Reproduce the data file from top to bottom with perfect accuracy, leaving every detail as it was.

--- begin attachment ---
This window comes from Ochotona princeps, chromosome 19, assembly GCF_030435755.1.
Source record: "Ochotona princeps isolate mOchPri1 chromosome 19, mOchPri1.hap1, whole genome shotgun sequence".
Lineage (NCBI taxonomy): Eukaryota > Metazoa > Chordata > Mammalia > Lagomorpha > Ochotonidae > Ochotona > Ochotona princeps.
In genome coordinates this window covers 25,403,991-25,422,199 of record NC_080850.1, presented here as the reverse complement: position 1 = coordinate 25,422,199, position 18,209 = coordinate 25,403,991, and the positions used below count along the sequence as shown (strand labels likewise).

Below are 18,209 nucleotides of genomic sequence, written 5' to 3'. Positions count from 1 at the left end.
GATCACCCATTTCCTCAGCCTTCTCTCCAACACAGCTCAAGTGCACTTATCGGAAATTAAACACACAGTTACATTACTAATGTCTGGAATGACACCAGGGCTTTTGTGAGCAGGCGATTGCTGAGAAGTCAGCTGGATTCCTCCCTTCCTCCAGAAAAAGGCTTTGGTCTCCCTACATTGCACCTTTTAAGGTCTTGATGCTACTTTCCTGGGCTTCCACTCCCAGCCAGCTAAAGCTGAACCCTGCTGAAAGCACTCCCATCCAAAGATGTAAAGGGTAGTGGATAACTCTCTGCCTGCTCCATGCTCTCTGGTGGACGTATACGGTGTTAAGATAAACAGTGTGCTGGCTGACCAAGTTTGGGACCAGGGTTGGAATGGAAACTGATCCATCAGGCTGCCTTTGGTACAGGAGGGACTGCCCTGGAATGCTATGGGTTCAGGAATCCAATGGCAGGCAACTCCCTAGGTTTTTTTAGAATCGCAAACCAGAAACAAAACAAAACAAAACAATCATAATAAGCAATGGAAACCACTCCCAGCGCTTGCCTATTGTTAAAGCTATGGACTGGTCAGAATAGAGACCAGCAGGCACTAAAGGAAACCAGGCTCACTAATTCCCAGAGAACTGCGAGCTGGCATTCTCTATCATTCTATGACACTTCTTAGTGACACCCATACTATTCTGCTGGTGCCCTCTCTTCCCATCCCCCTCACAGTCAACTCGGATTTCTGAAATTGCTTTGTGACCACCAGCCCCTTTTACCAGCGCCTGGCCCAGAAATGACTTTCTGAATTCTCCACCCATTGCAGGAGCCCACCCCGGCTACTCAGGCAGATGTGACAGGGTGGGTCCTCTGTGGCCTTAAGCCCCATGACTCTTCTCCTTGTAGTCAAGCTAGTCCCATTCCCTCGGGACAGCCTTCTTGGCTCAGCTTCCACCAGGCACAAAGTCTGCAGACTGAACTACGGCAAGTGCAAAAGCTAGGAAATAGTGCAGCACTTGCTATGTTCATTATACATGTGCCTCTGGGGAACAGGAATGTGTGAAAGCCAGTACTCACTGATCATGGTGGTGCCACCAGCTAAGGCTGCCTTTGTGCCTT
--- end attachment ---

This window comes from Ochotona princeps, chromosome 19, assembly GCF_030435755.1.
Source record: "Ochotona princeps isolate mOchPri1 chromosome 19, mOchPri1.hap1, whole genome shotgun sequence".
Lineage (NCBI taxonomy): Eukaryota > Metazoa > Chordata > Mammalia > Lagomorpha > Ochotonidae > Ochotona > Ochotona princeps.
In genome coordinates this window covers 25,403,991-25,422,199 of record NC_080850.1, presented here as the reverse complement: position 1 = coordinate 25,422,199, position 18,209 = coordinate 25,403,991, and the positions used below count along the sequence as shown (strand labels likewise).

Below are 18,209 nucleotides of genomic sequence, written 5' to 3'. Positions count from 1 at the left end.
GATCACCCATTTCCTCAGCCTTCTCTCCAACACAGCTCAAGTGCACTTATCGGAAATTAAACACACAGTTACATTACTAATGTCTGGAATGACACCAGGGCTTTTGTGAGCAGGCGATTGCTGAGAAGTCAGCTGGATTCCTCCCTTCCTCCAGAAAAAGGCTTTGGTCTCCCTACATTGCACCTTTTAAGGTCTTGATGCTACTTTCCTGGGCTTCCACTCCCAGCCAGCTAAAGCTGAACCCTGCTGAAAGCACTCCCATCCAAAGATGTAAAGGGTAGTGGATAACTCTCTGCCTGCTCCATGCTCTCTGGTGGACGTATACGGTGTTAAGATAAACAGTGTGCTGGCTGACCAAGTTTGGGACCAGGGTTGGAATGGAAACTGATCCATCAGGCTGCCTTTGGTACAGGAGGGACTGCCCTGGAATGCTATGGGTTCAGGAATCCAATGGCAGGCAACTCCCTAGGTTTTTTTAGAATCGCAAACCAGAAACAAAACAAAACAAAACAATCATAATAAGCAATGGAAACCACTCCCAGCGCTTGCCTATTGTTAAAGCTATGGACTGGTCAGAATAGAGACCAGCAGGCACTAAAGGAAACCAGGCTCACTAATTCCCAGAGAACTGCGAGCTGGCATTCTCTATCATTCTATGACACTTCTTAGTGACACCCATACTATTCTGCTGGTGCCCTCTCTTCCCATCCCCCTCACAGTCAACTCGGATTTCTGAAATTGCTTTGTGACCACCAGCCCCTTTTACCAGCGCCTGGCCCAGAAATGACTTTCTGAATTCTCCACCCATTGCAGGAGCCCACCCCGGCTACTCAGGCAGATGTGACAGGGTGGGTCCTCTGTGGCCTTAAGCCCCATGACTCTTCTCCTTGTAGTCAAGCTAGTCCCATTCCCTCGGGACAGCCTTCTTGGCTCAGCTTCCACCAGGCACAAAGTCTGCAGACTGAACTACGGCAAGTGCAAAAGCTAGGAAATAGTGCAGCACTTGCTATGTTCATTATACATGTGCCTCTGGGGAACAGGAATGTGTGAAAGCCAGTACTCACTGATCATGGTGGTGCCACCAGCTAAGGCTGCCTTTGTGCCTT